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Editor's ChoicePak uses hawala route to pump billions into India
India received at least $14.36 billion from Pakistan in the form of illegal remittances, through hawala channels, in the last three years, according to estimates of the World Bank. Intelligence agencies fear that a large part of this money is being used to finance terrorists, separatists and different radical movements in India. A major chunk of this money was transferred through unrecorded and unmonitored channels including informal trade and cross-border smuggling. India and Pakistan have not had any framework to carry out direct financial transactions ever since the 1965 war. According to Reserve Bank of India figures, a few thousand Indians send a little over $1 million to India every year as remittances through official channels that include Indian missions based in Pakistan and through third countries. Reliable sources in the RBI told this newspaper that since 2007, at least $3-4 billion have entered India every year directly, through informal trade, which is not part of the official transaction records. Officials warned that terrorist organisations in Pakistan are sending money to their units in India using these informal trade routes.
Informal trade includes re-routing the funds through a third country (UAE, etc) and cross-border smuggling. According to RBI, illegal cross-border trade is the prime reason for the increase in the illicit inflow into the country. This infiltration, according to informed sources, is rampant in the areas abutting the India-Pakistan border in Punjab and Gujarat.
According to World Bank’s analytical estimates, in its report titled “Migration and Remittances Factbook 2016”, “India was the largest remittance receiving country, with an estimated $72 billion in 2015, followed by China ($64 billion) and the Philippines ($30 billion).” The report says that those living in Pakistan sent at least $4.9 billion to India as direct remittances in 2015. The Bilateral Remittance Matrix employed for the study put the inflow in 2014 to the tune of at least $4.79 billion and $4.67 in 2013. The World Bank says that theirs is “an estimate based on logical assumptions”.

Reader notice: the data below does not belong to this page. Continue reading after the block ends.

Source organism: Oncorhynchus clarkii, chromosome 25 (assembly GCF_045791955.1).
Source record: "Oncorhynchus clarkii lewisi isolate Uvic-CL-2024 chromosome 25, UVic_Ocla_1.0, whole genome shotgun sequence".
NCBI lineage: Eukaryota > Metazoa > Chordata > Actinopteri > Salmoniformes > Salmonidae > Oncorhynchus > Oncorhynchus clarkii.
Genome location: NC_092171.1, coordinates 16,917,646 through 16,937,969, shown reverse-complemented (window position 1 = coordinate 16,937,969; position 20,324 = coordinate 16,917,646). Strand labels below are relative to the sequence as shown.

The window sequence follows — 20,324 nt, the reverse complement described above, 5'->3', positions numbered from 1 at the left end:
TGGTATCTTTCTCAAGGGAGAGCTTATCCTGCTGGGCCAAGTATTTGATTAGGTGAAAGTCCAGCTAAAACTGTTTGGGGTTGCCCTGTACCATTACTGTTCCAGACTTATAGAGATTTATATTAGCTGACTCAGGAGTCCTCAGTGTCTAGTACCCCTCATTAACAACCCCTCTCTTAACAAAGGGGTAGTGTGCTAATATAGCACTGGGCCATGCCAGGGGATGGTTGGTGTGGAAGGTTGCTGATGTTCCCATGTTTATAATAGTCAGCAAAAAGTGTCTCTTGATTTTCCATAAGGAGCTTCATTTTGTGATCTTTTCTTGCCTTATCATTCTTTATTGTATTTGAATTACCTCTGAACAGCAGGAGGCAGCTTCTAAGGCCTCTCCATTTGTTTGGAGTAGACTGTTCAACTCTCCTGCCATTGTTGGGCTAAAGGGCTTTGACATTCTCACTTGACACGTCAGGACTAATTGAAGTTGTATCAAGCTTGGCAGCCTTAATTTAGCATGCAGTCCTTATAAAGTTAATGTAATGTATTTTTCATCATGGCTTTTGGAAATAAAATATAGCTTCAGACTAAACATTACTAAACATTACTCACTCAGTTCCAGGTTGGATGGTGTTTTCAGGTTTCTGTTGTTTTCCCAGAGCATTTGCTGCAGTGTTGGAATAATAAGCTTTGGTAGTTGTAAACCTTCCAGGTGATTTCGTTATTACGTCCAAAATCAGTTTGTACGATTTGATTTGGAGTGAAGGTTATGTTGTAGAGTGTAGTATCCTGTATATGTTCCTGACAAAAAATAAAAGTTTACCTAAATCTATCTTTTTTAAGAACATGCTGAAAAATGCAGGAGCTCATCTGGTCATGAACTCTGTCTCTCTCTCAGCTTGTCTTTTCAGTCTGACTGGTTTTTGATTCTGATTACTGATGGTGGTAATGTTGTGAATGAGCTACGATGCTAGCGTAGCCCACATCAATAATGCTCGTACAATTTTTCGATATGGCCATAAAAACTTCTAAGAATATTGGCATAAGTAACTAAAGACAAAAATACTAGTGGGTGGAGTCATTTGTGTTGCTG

According to the report, India received the highest remittance in 2015 from UAE at $13.2 billion, $11.5 billion from the US and $11 billion from Saudi Arabia. Remittances from Pakistan to India were the fourth largest and stood 14th on the list of highest remittance between two countries in the world.
“It is very difficult to track these remittances to India (from Pakistan). However, these estimates are decided after conducting a diligent and exhaustive study of money flow through international borders. The authorities don’t receive data of day to day transactions and transfers between traders. Furthermore, a large chunk of the money goes through the borders via smuggling and illicit alternative remittance channels (like hawala),” Vijay Chandrasekar, economist at the World Bank, told this newspaper.
“Now, there are obviously no NRIs living in Pakistan. The question is why such a large amount of money is entering India from Pakistan in the form of remittances. These figures are not part of switch trading transactions. These are direct remittances. A large share comes through shadow trading,” he added.
These funds, according to Enforcement Directorate (ED) officials, are being used to fund terrorist activities and push separatist and radicalisation movements in states like Punjab, Jammu and Kashmir, and in Maoist-affected states, among others. ED officials say that the illegal movement is currently heightened along the India-Pakistan border near Bhukkiwala, Singhwala, Rantan and Ullake villages in Punjab.